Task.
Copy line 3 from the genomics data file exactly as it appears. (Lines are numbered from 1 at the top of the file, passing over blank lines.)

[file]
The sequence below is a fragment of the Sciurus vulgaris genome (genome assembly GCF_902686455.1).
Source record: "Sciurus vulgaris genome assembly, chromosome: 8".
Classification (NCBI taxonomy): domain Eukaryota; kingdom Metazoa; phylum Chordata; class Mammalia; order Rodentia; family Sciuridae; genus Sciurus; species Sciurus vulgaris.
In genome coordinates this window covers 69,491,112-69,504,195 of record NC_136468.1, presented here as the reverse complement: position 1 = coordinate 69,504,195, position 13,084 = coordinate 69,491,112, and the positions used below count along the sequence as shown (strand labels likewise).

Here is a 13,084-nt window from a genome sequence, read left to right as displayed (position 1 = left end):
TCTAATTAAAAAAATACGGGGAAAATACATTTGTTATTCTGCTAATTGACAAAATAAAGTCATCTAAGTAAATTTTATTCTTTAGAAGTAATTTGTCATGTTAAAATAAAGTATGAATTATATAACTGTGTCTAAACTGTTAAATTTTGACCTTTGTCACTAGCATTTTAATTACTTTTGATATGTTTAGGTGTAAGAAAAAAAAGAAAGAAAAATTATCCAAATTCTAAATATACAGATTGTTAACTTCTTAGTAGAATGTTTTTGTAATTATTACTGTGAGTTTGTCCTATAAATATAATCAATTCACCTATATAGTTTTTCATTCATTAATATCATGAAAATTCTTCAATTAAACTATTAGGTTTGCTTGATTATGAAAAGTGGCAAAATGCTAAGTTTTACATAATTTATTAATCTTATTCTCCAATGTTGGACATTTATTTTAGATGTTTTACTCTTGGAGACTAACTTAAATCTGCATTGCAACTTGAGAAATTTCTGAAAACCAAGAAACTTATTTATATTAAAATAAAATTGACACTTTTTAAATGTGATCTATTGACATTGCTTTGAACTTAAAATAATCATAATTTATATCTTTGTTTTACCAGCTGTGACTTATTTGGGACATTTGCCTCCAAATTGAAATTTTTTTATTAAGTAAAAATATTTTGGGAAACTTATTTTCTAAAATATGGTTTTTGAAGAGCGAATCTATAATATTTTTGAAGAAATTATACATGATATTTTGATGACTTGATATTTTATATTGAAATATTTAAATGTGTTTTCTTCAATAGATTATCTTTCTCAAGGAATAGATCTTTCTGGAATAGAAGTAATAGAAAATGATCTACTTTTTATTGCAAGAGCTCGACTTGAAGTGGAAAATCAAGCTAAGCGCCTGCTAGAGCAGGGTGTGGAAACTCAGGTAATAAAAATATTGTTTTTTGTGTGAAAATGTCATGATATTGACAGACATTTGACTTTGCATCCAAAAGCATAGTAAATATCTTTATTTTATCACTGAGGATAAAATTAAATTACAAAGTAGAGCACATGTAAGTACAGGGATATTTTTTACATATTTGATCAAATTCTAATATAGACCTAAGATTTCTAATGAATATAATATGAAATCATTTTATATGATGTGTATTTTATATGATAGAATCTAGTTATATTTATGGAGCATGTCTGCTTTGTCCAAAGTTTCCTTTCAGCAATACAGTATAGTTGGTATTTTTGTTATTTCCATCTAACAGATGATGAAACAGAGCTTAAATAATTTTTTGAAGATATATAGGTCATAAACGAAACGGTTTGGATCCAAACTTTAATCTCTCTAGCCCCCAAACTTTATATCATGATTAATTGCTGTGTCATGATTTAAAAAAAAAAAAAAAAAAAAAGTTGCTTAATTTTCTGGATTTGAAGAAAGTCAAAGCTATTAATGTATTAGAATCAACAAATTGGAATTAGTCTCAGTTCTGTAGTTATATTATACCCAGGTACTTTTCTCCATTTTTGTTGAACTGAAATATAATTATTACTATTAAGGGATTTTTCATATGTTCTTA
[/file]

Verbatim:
Classification (NCBI taxonomy): domain Eukaryota; kingdom Metazoa; phylum Chordata; class Mammalia; order Rodentia; family Sciuridae; genus Sciurus; species Sciurus vulgaris.